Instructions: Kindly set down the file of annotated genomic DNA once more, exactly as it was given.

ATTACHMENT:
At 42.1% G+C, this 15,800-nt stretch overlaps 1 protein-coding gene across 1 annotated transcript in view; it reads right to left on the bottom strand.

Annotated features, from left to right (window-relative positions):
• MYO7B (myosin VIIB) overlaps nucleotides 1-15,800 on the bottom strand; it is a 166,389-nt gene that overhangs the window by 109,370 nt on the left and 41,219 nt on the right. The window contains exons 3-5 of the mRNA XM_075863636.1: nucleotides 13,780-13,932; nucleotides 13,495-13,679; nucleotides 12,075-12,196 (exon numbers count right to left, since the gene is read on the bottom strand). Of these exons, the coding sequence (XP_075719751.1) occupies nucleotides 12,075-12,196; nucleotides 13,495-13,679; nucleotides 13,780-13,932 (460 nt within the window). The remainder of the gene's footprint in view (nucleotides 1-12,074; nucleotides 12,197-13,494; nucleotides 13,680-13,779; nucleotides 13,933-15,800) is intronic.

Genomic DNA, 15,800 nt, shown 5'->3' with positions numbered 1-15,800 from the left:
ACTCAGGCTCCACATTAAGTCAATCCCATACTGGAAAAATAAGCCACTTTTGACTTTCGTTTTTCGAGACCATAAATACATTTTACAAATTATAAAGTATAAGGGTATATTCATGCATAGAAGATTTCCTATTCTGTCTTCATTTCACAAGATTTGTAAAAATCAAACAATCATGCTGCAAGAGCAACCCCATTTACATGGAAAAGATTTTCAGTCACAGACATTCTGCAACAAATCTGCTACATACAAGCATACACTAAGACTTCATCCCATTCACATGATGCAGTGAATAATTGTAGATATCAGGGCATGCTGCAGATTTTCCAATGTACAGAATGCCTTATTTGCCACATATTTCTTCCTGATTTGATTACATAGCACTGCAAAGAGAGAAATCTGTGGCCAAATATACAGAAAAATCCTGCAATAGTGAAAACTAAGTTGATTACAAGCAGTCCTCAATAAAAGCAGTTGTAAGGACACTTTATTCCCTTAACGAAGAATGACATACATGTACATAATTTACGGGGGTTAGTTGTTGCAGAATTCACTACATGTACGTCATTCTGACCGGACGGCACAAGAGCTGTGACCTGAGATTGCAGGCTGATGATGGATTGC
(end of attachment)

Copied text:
At 42.1% G+C, this 15,800-nt stretch overlaps 1 protein-coding gene across 1 annotated transcript in view; it reads right to left on the bottom strand.

Annotated features, from left to right (window-relative positions):
• MYO7B (myosin VIIB) overlaps nucleotides 1-15,800 on the bottom strand; it is a 166,389-nt gene that overhangs the window by 109,370 nt on the left and 41,219 nt on the right. The window contains exons 3-5 of the mRNA XM_075863636.1: nucleotides 13,780-13,932; nucleotides 13,495-13,679; nucleotides 12,075-12,196 (exon numbers count right to left, since the gene is read on the bottom strand). Of these exons, the coding sequence (XP_075719751.1) occupies nucleotides 12,075-12,196; nucleotides 13,495-13,679; nucleotides 13,780-13,932 (460 nt within the window). The remainder of the gene's footprint in view (nucleotides 1-12,074; nucleotides 12,197-13,494; nucleotides 13,680-13,779; nucleotides 13,933-15,800) is intronic.

Genomic DNA, 15,800 nt, shown 5'->3' with positions numbered 1-15,800 from the left:
ACTCAGGCTCCACATTAAGTCAATCCCATACTGGAAAAATAAGCCACTTTTGACTTTCGTTTTTCGAGACCATAAATACATTTTACAAATTATAAAGTATAAGGGTATATTCATGCATAGAAGATTTCCTATTCTGTCTTCATTTCACAAGATTTGTAAAAATCAAACAATCATGCTGCAAGAGCAACCCCATTTACATGGAAAAGATTTTCAGTCACAGACATTCTGCAACAAATCTGCTACATACAAGCATACACTAAGACTTCATCCCATTCACATGATGCAGTGAATAATTGTAGATATCAGGGCATGCTGCAGATTTTCCAATGTACAGAATGCCTTATTTGCCACATATTTCTTCCTGATTTGATTACATAGCACTGCAAAGAGAGAAATCTGTGGCCAAATATACAGAAAAATCCTGCAATAGTGAAAACTAAGTTGATTACAAGCAGTCCTCAATAAAAGCAGTTGTAAGGACACTTTATTCCCTTAACGAAGAATGACATACATGTACATAATTTACGGGGGTTAGTTGTTGCAGAATTCACTACATGTACGTCATTCTGACCGGACGGCACAAGAGCTGTGACCTGAGATTGCAGGCTGATGATGGATTGC